I will be attending the European Artistic Research Network Conference in Dublin on October 18th-19th this year. What follows is my abstract for the conference. You can find more details for the event itself in the second part of this post.
Michel Bauwens: Karl Polanyi, in his landmark book, ‘The Great Transformation’, famously posited the ‘double movement’ of industrial civilisations, characterized by periodic swings between liberal and more labour oriented periods, such as the welfare state model vs the neoliberal period. Yet, though the latter is in deep crisis, it is not very clear that there are workable alternatives at the nation-state level, that won’t be derailed by transnational capital movements and strikes. Perhaps this means that social movements need to radically re-orient themselves to translocal and trans-national solutions and create adequate counter-power at the appropriate level to counter the increasing corporate sovereignty of ‘netarchical capital’? Just as capitalism is moving from the commodity-labor form to commons-extraction, perhaps now is the time for commoners to practice reverse cooptation? As a case study, we will look at the situation of the thousands of cognitive workers living and working in the global capital of digital nomadic workers, Chiang Mai in northern Thailand, but also about the new solidarity mechanisms being developed by a new wave of labour mutuals (such as SMart) in old Europe, who are organizing solidarity mechanisms for autonomous workers. Reviewing the emergence of new trans-local and trans-national organized networks, including how the token economy is used by sectors of cognitive labor to reclaim surplus value from capital investors, we will inquire into potential alternatives at different scales of governance (urban, bio-regional, nation-state, and beyond).
Our review of the emerging answers will lead to the concept of the Partner State, i.e. a community-state form that enables and scales commons-based cooperation at all levels.
The annual conference of the European Artistic Research Network (EARN) will be hosted in 2018 by the Graduate School of Creative Arts and Media (GradCAM) and Dublin School of Creative Arts & Media (DSCA) at the Dublin Institute of Technology (DIT).
Key-note speakers include:
This two-day conference seeks to address the impact of contributory economies on tradi- tional understandings of the nation and state. Since the 2008 financial crisis, alterna- tive economies have been increasingly explored through digitally networked communities, artistic practice and activist strategies that endeavour to transgress traditional links between nation and economy. Developed at a crucial time on the island of Ireland when Brexit is set to redefine centre/margin relations the conference seeks to engage with a number of themes within this context: nation and inter-nation; the nation and aesthet- ics; art and economy; P2P networks; digital economies; modes of exchange and modes of production; alternative economies; network aesthetics; populism and counter populism; aesthetics and the imagination; activist practices; geo-politics; island, archipelago and continent; centre and margin.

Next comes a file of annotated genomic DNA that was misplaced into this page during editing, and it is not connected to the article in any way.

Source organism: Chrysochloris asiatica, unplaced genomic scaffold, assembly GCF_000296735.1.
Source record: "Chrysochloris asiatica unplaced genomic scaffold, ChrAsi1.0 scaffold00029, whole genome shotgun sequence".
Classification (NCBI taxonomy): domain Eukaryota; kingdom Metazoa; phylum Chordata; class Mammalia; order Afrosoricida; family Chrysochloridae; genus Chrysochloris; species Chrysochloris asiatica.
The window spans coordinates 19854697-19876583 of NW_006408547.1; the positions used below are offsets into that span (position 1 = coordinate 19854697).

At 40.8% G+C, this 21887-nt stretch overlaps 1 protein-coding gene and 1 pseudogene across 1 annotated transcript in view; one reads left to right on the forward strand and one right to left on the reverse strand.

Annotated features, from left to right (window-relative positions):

The guiding concept of the conference ‘Inter-Nation’ comes from the work of anthro- pologist Marcel Mauss, who in ‘A Different Approach to Nationhood’ (1920) proposed an original understanding of both concepts that opposes traditional definitions of state and nationalism. More recently, Bernard Stiegler has revisited Mauss’s definition of In- ter-Nation as a broader concept in support of contributory economies emerging in digital culture. Contributory economies are those exchange networks and peer-to-peer communities that seek to challenge the dominant value system inherent to the nation-state. Such dig- ital networks have the potential to challenge traditional concepts of sovereignty and geo-politics through complex technological platforms. Central to these platforms are a broad understanding of technology beyond technical devices to include praxis-oriented processes and applied knowledges inherent to artistic forms of research. Similarly, due to the aesthetic function of the nation, artistic researchers are critically placed to engage with the multiple registers at play within this conference, and to address these issues through multiple forms as they play out live on this island.